Constantine isn’t a bad show.
Actually, it’s pretty good.
The essence of the character John Constantine is brought to the screen effectively, making this TV show based on DC’s blue-collar magical con-man one of the most fascinating adaptations in comic book history. Some of his less family-friendly habits have been reined in, from his wild drinking and smoking to his bedroom activities which has upset some, but that essence of the character is still there. Even if they still can’t pronounce his name correctly.
Actor Matt Ryan has done an amazing job in playing the character though, conveying every snarky line, insult and magical mumbo-jumbo incantation with a twinkle in his eye and a sly grin that’s so typical of the original character. His matter-of-fact explanations for the wildest of events requires a suspension of disbelief, and Ryan manages to pull it off with effortless skill and style.
He’s even managed to remove the sour taste of Keanu Reeves almost completely and has replaced it with a proper embodiment of the character for the fans. That’s impressive by any standards.
So what’s the problem? Why is it that just eight episodes into its first series the show has hit the mid-season break like a road accident? When the network suddenly cuts the number of episodes it wants down to an unlucky thirteen (yes, there are just five scheduled for its return) that’s a bad sign. Worse, it’s questionable if it’ll be renewed at all. Many are already embarking on twitter campaigns to save it with #SaveConstantine. But what went wrong?
The shift from the pilot episode introducing the character of Liv to the second episode replacement character of Zed didn’t do much for it. Liv was irritating, and so is Zed. The Easter egg cameos and touches – from Doctor Fate’s helmet and Psycho Pirate’s mask to a pre-Spectre Jim Corrigan – don’t add anything at all because they don’t play them out. They make the real fans want more only the show doesn’t deliver it, which means they’re just a cruel tease.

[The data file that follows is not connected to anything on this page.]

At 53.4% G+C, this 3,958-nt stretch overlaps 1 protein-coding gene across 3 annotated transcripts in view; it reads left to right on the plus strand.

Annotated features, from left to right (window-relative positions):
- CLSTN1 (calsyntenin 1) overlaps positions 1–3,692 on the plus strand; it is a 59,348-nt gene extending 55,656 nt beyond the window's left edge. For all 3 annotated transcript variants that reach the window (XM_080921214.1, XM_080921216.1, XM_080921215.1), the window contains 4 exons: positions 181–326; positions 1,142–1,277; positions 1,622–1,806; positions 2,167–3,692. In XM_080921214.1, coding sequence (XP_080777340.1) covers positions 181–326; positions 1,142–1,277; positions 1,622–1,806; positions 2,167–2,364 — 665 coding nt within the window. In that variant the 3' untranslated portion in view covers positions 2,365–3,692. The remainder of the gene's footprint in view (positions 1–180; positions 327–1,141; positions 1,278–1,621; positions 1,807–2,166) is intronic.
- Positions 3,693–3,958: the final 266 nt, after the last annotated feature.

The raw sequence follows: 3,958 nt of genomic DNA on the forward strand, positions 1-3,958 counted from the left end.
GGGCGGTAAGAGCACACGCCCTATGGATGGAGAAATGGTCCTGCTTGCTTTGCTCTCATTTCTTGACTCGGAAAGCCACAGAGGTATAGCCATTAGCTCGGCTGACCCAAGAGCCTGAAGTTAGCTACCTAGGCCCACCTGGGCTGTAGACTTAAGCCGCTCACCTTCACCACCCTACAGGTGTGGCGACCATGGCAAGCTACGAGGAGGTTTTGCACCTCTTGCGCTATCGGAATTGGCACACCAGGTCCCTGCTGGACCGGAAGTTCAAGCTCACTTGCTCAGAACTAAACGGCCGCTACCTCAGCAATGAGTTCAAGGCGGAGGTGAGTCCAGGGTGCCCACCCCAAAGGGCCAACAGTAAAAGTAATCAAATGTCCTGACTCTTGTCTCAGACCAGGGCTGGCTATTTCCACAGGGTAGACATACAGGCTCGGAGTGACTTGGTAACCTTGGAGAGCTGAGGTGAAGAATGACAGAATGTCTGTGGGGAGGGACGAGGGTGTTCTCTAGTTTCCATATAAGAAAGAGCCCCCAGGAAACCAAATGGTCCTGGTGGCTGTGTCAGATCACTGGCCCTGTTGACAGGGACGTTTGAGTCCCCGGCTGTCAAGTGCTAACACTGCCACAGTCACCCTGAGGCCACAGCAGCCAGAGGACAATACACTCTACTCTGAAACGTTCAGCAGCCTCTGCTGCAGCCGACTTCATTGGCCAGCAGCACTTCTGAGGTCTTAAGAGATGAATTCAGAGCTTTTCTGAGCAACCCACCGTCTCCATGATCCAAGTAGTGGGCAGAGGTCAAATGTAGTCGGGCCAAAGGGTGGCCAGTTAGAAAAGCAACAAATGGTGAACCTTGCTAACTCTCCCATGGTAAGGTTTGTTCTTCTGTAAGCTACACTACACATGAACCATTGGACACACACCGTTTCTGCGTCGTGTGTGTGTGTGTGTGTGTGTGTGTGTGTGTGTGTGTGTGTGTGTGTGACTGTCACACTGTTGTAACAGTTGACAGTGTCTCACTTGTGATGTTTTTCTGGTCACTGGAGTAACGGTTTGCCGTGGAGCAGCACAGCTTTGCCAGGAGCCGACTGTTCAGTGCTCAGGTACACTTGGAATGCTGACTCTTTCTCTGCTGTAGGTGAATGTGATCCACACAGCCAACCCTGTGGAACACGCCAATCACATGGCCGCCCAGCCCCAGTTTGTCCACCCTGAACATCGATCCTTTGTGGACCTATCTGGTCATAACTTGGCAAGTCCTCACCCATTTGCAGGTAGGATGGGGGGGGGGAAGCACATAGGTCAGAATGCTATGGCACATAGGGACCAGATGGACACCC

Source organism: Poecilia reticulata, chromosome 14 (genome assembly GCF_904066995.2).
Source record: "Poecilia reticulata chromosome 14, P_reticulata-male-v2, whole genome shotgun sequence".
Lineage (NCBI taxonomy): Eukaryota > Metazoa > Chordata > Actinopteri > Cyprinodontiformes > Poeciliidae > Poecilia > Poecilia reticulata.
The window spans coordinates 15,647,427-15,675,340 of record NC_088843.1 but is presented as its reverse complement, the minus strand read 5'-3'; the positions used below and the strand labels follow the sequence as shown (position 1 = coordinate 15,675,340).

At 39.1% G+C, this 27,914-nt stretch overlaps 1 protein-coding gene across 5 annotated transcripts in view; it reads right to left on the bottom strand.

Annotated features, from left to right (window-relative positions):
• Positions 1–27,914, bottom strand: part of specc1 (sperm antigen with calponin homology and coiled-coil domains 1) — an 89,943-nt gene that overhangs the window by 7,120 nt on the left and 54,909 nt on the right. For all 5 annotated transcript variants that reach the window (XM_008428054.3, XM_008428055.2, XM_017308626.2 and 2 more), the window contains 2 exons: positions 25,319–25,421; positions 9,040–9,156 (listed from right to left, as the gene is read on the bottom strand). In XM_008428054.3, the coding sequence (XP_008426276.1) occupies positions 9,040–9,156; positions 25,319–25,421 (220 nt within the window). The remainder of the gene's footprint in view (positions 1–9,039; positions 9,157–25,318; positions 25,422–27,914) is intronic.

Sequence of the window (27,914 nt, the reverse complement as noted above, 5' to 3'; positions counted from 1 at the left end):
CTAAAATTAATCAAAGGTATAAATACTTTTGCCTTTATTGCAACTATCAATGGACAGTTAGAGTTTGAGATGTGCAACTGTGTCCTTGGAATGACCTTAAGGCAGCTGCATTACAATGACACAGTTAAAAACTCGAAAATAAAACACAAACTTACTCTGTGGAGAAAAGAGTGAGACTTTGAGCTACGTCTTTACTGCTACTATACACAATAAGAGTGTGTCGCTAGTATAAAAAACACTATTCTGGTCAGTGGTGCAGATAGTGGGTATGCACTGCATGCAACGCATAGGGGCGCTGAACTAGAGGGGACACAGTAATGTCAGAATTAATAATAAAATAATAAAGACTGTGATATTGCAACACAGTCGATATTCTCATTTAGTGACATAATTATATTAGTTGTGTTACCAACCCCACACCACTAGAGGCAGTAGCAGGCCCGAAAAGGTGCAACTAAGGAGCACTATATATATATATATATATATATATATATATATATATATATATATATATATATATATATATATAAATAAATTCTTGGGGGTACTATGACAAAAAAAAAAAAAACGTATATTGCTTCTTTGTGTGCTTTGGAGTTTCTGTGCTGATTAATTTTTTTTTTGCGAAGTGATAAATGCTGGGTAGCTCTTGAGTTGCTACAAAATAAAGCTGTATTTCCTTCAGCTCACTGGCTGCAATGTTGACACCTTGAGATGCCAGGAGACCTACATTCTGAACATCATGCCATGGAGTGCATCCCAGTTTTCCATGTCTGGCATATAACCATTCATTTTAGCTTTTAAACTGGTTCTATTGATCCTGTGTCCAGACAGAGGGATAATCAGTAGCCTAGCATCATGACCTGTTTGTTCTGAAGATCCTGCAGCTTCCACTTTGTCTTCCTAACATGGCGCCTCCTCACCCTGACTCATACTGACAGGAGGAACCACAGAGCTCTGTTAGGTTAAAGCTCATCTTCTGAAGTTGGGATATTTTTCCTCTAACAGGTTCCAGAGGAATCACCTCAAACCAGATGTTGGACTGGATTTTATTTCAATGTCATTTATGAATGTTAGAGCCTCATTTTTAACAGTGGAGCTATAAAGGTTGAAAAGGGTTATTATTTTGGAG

Being on a separate channel from The Flash and Arrow limits the scope of Constantine’s world too, essentially taking Constantine further from the DC TV universe.
A bigger problem is that essentially it’s a supernatural horror mystery show. It’s loyal to the comic books in that regard, but for TV audiences that’s always a risky proposition. This isn’t wholesome family fare, this is a show with demons, blood-spewing ghosts, voodoo rituals… you get the idea. The episodes may have a big plot going on in the background, but for the most part they’re “monster of the week” stories. There’s little difference between this and Supernatural, Grimm and others in the same genre. It looks good but, sadly, those other shows got there first so the wow factor isn’t as impressive.
With little new to offer in the way of concept, the success of the show is mostly dependent on the attitude of it and the character of John Constantine himself. That’s a tough sell for many because he’s not a traditional hero or a particularly nice guy. He’s got a punk attitude, but that’s a part of the joy of him. Sometimes you’ve got to be punk, and it’s a breath of fresh air having a hero on TV who isn’t the usual guy you’d cheer for.
The network needs that punk attitude and to understand that this is a show which won’t be number one – ever – but is still worth the effort. Like the comic book it’s based on, this isn’t a top title like Batman. It isn’t even a more average-selling title like The Flash or Wonder Woman.
John Constantine is a cult character and his comic book Hellblazer is a cult series, but the fans that John Constantine has are loyal. It may not mean much in today’s world of instant hit vs. instant cancellation, but the ratings of the show prove that someone’s watching it.
What’s wrong with the show? A few things, but nothing that can’t be fixed with some good writing. What’s right with it? The main character. In other shows that may not count for a lot but here it counts for so much because he’s magic, and in more ways than one.
Will Constantine be saved from cancellation? We’ll all know soon enough. But should it be saved?